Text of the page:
Ever mystical wonderful Naples! She’s not most traveler’s first choice of destination, but hopefully more will experiment and sample her charm. Everytime I’ve visited, people have cautioned me to be vigilent and wary. Yes, there will be those Neopolitans who take advantage if they see an obvious opening, but for the most part they are among the warmest Italians you will encounter. This is a city not to be missed. Do your homework and you will find it one of the most remarkable places you will ever visit…and return to again and again!
How grand! Piazza Plebiscito
The ever famous Caffe Gambrinus — sfogliatelle and a coffee please!
Take any funicular to enjoy all parts of the city…here up to Vomero and Castel Sant’ Elmo!
Views of Naples from Castel Sant’Elmo
The port view including Vesuvius!
The streets of Naples!
Best pizza ever, even if blurry!
Not shown is the most amazing Archeological Museum, but here is the incredible Museo Capodimonte! So much more to see! I can’t wait to return!
Puglia (or Apulia) is eyeopening because it presents a surprising geography not seen anywhere else in Italy. We visited the ‘spur’ of Italy’s boot mid April and found it to be astounding! Based out of the old pirate town of Vieste with it’s calcareous Pizzomunno il Faraglione, we explored lovely flat beaches along with interesting white rocky promotories with ancient towns jutting over cliffs. Some old towns features a few ‘trabucchi’ jutting out into the sea. This curious woodwork is an ancient way of fishing found throughout this region. In only a few days you can explore the nearby towns of Peschici, Rodi, and Mattinata and also linger in La Foresta Umbra, the shady forest of the Gargano National Park stretching some 1000 meters up the mountain. The light through these ancient oaks and beech trees is unique! This lovely unexplored spur is perfect for hiking, biking and enjoying the beaches along with the incredible food and wine of Puglia!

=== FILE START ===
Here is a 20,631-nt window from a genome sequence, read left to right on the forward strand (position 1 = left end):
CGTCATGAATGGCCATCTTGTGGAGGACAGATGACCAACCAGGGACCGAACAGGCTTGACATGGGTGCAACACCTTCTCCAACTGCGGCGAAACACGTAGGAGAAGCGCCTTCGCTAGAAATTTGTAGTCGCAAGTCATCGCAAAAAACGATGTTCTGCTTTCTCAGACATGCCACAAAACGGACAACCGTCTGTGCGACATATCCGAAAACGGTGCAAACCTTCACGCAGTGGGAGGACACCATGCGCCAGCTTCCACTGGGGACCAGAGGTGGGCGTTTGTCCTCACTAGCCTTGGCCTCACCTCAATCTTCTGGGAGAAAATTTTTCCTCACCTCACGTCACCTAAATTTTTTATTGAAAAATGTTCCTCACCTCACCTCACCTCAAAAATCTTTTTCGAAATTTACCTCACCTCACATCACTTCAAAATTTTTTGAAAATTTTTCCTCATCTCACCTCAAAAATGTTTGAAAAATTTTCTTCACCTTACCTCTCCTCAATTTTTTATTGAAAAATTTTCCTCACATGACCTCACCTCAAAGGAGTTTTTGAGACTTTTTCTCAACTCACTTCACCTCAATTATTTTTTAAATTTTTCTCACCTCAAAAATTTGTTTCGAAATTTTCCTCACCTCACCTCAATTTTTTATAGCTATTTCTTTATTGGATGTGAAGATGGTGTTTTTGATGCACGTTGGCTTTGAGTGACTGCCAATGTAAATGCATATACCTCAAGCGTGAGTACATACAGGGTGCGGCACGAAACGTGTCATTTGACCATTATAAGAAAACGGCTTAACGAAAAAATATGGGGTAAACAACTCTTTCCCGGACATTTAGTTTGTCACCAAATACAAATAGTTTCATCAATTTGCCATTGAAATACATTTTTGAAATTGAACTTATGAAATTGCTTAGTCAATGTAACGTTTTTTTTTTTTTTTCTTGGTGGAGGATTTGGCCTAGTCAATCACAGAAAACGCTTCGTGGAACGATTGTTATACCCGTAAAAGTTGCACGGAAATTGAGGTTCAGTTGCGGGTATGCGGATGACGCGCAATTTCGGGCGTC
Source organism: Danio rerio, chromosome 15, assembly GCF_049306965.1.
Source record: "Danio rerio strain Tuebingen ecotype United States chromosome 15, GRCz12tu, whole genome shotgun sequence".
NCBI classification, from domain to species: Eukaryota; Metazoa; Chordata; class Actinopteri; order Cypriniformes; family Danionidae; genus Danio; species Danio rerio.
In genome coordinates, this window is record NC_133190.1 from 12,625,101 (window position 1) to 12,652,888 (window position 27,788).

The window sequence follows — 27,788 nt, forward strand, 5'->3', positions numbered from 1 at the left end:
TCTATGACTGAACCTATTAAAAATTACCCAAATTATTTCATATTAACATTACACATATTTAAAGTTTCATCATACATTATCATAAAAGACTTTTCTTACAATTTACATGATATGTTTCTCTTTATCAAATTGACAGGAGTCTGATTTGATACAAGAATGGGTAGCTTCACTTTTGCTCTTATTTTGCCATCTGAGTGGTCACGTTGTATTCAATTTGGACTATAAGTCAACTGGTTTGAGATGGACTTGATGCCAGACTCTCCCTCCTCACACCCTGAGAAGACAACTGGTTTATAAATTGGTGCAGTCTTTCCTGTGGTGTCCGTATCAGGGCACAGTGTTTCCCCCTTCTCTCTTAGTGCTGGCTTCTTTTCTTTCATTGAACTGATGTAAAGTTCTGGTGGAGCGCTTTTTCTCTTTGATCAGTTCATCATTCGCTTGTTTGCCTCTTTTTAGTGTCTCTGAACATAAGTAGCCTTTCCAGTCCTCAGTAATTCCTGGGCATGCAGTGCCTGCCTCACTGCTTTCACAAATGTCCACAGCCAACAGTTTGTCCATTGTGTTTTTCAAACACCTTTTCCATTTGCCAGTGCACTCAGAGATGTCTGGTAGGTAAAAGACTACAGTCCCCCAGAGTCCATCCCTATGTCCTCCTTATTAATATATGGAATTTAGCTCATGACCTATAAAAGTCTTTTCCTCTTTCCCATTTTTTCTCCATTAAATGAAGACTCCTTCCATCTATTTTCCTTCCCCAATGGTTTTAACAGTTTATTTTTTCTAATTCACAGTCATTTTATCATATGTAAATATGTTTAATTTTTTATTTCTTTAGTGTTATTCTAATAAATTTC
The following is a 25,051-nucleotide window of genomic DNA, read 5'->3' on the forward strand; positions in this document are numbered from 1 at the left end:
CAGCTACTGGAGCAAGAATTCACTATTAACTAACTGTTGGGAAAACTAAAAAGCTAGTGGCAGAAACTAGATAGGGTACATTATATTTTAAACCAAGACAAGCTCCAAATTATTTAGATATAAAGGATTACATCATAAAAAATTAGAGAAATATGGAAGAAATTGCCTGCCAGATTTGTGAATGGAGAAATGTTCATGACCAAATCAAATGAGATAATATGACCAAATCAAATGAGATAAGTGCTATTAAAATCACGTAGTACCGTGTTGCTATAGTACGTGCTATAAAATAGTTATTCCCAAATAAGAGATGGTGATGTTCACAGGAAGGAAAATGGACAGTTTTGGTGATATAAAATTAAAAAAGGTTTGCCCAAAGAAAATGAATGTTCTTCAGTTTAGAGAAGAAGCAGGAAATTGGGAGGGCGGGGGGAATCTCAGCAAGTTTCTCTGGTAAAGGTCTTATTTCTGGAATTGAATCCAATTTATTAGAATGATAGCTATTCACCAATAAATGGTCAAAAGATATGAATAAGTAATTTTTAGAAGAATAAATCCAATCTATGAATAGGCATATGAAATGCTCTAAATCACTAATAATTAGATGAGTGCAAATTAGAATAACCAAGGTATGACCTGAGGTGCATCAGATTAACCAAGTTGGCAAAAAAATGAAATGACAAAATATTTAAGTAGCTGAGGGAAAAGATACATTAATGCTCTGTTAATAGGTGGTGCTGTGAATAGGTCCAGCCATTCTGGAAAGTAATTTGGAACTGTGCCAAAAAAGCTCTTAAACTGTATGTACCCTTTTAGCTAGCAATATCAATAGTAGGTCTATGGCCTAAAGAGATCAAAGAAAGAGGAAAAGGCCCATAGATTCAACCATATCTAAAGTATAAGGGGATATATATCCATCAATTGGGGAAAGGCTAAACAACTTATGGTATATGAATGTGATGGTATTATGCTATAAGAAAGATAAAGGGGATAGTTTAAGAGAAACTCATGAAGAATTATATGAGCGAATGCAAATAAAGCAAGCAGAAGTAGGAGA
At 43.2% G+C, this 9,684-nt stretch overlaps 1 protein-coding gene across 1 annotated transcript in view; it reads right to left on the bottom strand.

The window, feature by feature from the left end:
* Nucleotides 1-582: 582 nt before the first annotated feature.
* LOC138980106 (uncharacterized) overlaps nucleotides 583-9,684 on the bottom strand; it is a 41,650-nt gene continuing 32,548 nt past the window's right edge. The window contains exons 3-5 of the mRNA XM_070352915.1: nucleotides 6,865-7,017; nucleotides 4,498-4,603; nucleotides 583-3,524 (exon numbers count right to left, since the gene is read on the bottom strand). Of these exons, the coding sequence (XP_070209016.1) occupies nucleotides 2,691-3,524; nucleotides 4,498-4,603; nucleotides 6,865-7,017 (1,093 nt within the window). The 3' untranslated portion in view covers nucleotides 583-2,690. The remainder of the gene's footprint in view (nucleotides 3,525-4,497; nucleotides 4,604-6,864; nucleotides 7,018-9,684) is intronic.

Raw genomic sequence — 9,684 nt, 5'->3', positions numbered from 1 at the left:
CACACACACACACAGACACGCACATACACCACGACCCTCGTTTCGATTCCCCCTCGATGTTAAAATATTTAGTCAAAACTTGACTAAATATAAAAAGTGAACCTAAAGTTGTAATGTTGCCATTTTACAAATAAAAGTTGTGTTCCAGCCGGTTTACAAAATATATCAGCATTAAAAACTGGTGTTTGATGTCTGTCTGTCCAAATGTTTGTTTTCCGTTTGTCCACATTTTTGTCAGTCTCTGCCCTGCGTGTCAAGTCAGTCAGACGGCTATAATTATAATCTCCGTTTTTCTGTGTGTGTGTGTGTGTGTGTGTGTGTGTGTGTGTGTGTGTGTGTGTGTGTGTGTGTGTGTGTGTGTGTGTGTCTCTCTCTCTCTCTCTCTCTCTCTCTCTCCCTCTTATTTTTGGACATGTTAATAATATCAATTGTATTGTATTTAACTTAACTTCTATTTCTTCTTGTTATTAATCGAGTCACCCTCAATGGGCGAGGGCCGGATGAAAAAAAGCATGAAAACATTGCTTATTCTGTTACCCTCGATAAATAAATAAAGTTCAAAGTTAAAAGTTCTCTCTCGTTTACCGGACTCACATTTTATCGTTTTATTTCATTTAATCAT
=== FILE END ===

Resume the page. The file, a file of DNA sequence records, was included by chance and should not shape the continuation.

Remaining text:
Part of the obvious charm of traveling in Italy is the way store owners artfully display their wares! And pastries, candy and gelato can be found in every small town and big city…just there to tempt you to try.
Here are a few delights from a lazy afternoon stroll in the town of Perugia in Umbria.
Perugia is famous for its chocolate!
Snakes are part of the many animal symbols in Perugia’s history.
Griffins are everywhere as they are the official city symbol.
Visit Ticket to Italy’s website for information about your next trip to Perugia!
It’s surprising that more people don’t use Lucca as a base for a week or so when visiting Tuscany. When they discover that Tuscany includes more than Florence and Siena, they quickly want to know how to build a vacation to see it all. Lucca has served merely as a day trip from Florence. Tourists come to see Lucca, then Pisa and seldom spend much more than a few hours.